The BatFamily might be the most well-known example of the found family in all of fiction. Bruce Wayne, billionaire orphan, collecting strays to be his surrogate (and sometimes actual) children. But when the Family is brought up, most of the discussion centers around his sons. Grayson, Jason, Drake, and Damien. His Robins. And while those discussions (and inevitable arguments) are good/needed, I’m not here to talk about the boys. I want to talk about Bruce’s daughters.
Before we begin, I should preface this by saying that I’m not a very big DC fan. I much prefer the other guys. Any misstatements or errors (little as they may be) can be ascribed to that fact. With that out of the way, let’s go.
I did a thing like this once before about Peter Parker’s women, and it’s gonna be a similar thing here. Because this is as much about Bruce as it is his 3 girls. All of them say something about him, both in who they are and in their relationships with him.
First up, Barbara Gordon. The very first Batgirl. She’s as integral to the Family as Grayson (some might say more so after she became Oracle), and here’s where our journey begins. Unlike the other two, Babs didn’t have any extenuating circumstances that led to her being a hero. She’s different from basically every member of the Family in that way. She doesn’t have a tragic backstory or some demons to put to rest. She became Batgirl because she wanted to (and she cracked the Dynamic Duo’s secret). But, like everyone else, she earned her spot, and in doing so, earned Bruce’s trust, becoming the first person besides Grayson to crack that legendary wall. Nowadays, she’s grown beyond the wide-eyed teenager who wore go-go boots for the hell of it. And her relationship with Bruce has similarly evolved. She’s something akin to a confidant to both Bruce and Batman. She can speak her mind to him about almost anything and he listens (mostly). She’s (both literally and symbolically) the first daughter.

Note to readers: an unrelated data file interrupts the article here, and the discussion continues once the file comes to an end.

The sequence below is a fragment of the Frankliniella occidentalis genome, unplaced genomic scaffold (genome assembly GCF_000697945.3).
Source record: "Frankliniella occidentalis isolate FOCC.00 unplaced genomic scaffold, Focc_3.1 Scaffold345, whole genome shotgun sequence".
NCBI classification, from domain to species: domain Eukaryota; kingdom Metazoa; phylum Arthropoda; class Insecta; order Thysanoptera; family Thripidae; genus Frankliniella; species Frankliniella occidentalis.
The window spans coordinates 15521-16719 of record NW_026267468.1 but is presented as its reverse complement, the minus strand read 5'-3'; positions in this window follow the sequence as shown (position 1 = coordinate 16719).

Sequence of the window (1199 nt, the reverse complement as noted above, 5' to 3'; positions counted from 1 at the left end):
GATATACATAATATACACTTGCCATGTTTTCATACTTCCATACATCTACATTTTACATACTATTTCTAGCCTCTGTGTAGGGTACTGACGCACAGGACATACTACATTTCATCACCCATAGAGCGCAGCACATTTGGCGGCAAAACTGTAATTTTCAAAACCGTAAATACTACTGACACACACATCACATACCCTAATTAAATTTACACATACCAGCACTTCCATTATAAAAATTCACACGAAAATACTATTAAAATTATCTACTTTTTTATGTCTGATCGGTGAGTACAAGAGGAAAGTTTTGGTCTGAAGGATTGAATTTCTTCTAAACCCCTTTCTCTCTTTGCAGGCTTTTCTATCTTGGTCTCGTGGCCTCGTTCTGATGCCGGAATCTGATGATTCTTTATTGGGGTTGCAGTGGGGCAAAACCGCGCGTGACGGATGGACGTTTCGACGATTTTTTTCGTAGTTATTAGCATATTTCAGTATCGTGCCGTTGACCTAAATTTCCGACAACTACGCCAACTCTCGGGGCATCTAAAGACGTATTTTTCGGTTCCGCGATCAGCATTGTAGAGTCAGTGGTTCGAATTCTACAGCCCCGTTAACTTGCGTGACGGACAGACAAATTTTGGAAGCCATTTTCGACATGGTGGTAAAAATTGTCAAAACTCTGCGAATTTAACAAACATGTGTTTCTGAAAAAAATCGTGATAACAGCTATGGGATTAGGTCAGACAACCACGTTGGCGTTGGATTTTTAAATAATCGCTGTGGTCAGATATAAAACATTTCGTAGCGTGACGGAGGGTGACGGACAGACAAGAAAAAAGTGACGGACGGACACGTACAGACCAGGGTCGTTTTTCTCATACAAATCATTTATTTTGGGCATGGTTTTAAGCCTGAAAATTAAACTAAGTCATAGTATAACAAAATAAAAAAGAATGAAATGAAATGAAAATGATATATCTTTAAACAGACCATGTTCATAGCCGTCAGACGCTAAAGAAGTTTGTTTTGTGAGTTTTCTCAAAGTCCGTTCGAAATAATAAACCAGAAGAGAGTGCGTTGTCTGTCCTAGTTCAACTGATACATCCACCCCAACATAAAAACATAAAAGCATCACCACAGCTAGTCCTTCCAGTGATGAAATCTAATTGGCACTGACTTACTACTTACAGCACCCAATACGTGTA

Next is the problem child of the group, Stephanie Brown. Steph is unique in that she’s been a Robin, taking over from Tim for a while. That alone shows the level of trust that Bruce has in her. Not just anyone can be a Robin after all. But Steph is where we see the “strict parent” in Bruce. She’s been benched perhaps more times than anyone else in the family, and it’s usually because of her over-eagerness. She has this zeal to prove herself, to Bruce, to everyone else, and perhaps even to herself. And this zeal has led to some legendarily bad outcomes (War Games comes to mind). And Bruce, for his part, was pretty harsh with her. Could be her past (daughter of a villain), and it could be his way of preventing more children from joining his crusade (by the time Steph came around, there had been 4 kids). Either way, dude was nearly unforgiving. And you might say it worked. She’s as much a member of the Family as anyone else, so much as to be trusted by the Bat to run missions on her own, and she even got a costume with a bat (even if I prefer the one without).
Our final stop is my personal favorite. Cassandra Cain. Daughter of assassin David Cain and the Lady Shiva, Cass was raised with no language contact of any kind. Her father taught her, basically from the moment she could stand, to fight. And this led to the creation of perhaps the most perfect fighting machine the DC Universe has ever known. As a result of her “unique” upbringing, she could not speak. But she can read body language like most people read books, and this allows her to essentially predict her opponent’s moves. But the same things that makes her such a kickass fighter also mean that she’s the rawest of all of Bruce’s kids. Despite being 17 when she joined, she was still more-or-less a child, and Bruce knows this. They have the most “father-daughter” relationship of any of his girls, and perhaps any of his children. She is (as far as I’ve seen) the only person he’s allowed to cry on his shoulder, doing so on multiple occasions. And for her part, she is fiercely loyal to him, his ways and methods (more so after her detective training). During the Bruce Wayne: Murderer and Bruce Wayne: Fugitive stories, she was the only person who refused to believe that he’s killed someone, despite mounting evidence that even made Grayson doubt. He is at his most fatherly when Cass is involved, and it is by far the sweetest thing.
The boys usually get the spotlight, and for good reason, but there’s a lot to like (and a lot to love) about Bruce’s daughters.